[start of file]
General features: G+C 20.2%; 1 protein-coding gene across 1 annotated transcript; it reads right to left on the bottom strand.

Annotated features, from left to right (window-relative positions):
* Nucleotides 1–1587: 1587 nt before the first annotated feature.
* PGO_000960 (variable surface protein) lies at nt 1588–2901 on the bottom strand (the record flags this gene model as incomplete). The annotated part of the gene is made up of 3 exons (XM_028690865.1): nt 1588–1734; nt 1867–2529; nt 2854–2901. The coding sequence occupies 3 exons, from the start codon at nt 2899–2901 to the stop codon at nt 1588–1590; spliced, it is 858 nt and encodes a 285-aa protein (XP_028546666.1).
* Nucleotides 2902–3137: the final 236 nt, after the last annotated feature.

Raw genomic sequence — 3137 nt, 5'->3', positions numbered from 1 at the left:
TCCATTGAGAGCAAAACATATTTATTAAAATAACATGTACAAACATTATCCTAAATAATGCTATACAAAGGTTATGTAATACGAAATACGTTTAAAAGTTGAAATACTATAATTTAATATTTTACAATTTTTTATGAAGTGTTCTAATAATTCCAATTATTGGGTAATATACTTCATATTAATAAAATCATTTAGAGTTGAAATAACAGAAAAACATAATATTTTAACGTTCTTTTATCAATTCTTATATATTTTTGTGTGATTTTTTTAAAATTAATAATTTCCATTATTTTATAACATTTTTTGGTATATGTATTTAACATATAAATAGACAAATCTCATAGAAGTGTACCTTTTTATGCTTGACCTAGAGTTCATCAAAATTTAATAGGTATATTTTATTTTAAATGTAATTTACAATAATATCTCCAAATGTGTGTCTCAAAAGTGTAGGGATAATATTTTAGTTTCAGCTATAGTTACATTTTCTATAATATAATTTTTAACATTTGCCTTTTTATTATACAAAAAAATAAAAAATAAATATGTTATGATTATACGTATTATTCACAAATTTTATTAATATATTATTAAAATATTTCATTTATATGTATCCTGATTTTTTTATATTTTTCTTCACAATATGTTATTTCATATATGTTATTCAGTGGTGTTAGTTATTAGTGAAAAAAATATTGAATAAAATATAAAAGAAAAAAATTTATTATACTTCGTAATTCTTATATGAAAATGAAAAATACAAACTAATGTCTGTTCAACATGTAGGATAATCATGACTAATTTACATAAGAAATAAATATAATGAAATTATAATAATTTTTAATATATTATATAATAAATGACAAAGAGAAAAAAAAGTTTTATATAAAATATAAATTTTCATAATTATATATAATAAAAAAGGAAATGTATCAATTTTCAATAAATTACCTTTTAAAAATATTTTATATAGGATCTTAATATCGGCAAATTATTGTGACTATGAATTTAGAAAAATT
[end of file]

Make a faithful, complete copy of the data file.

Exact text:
General features: G+C 20.2%; 1 protein-coding gene across 1 annotated transcript; it reads right to left on the bottom strand.

Annotated features, from left to right (window-relative positions):
* Nucleotides 1–1587: 1587 nt before the first annotated feature.
* PGO_000960 (variable surface protein) lies at nt 1588–2901 on the bottom strand (the record flags this gene model as incomplete). The annotated part of the gene is made up of 3 exons (XM_028690865.1): nt 1588–1734; nt 1867–2529; nt 2854–2901. The coding sequence occupies 3 exons, from the start codon at nt 2899–2901 to the stop codon at nt 1588–1590; spliced, it is 858 nt and encodes a 285-aa protein (XP_028546666.1).
* Nucleotides 2902–3137: the final 236 nt, after the last annotated feature.

Raw genomic sequence — 3137 nt, 5'->3', positions numbered from 1 at the left:
TCCATTGAGAGCAAAACATATTTATTAAAATAACATGTACAAACATTATCCTAAATAATGCTATACAAAGGTTATGTAATACGAAATACGTTTAAAAGTTGAAATACTATAATTTAATATTTTACAATTTTTTATGAAGTGTTCTAATAATTCCAATTATTGGGTAATATACTTCATATTAATAAAATCATTTAGAGTTGAAATAACAGAAAAACATAATATTTTAACGTTCTTTTATCAATTCTTATATATTTTTGTGTGATTTTTTTAAAATTAATAATTTCCATTATTTTATAACATTTTTTGGTATATGTATTTAACATATAAATAGACAAATCTCATAGAAGTGTACCTTTTTATGCTTGACCTAGAGTTCATCAAAATTTAATAGGTATATTTTATTTTAAATGTAATTTACAATAATATCTCCAAATGTGTGTCTCAAAAGTGTAGGGATAATATTTTAGTTTCAGCTATAGTTACATTTTCTATAATATAATTTTTAACATTTGCCTTTTTATTATACAAAAAAATAAAAAATAAATATGTTATGATTATACGTATTATTCACAAATTTTATTAATATATTATTAAAATATTTCATTTATATGTATCCTGATTTTTTTATATTTTTCTTCACAATATGTTATTTCATATATGTTATTCAGTGGTGTTAGTTATTAGTGAAAAAAATATTGAATAAAATATAAAAGAAAAAAATTTATTATACTTCGTAATTCTTATATGAAAATGAAAAATACAAACTAATGTCTGTTCAACATGTAGGATAATCATGACTAATTTACATAAGAAATAAATATAATGAAATTATAATAATTTTTAATATATTATATAATAAATGACAAAGAGAAAAAAAAGTTTTATATAAAATATAAATTTTCATAATTATATATAATAAAAAAGGAAATGTATCAATTTTCAATAAATTACCTTTTAAAAATATTTTATATAGGATCTTAATATCGGCAAATTATTGTGACTATGAATTTAGAAAAATT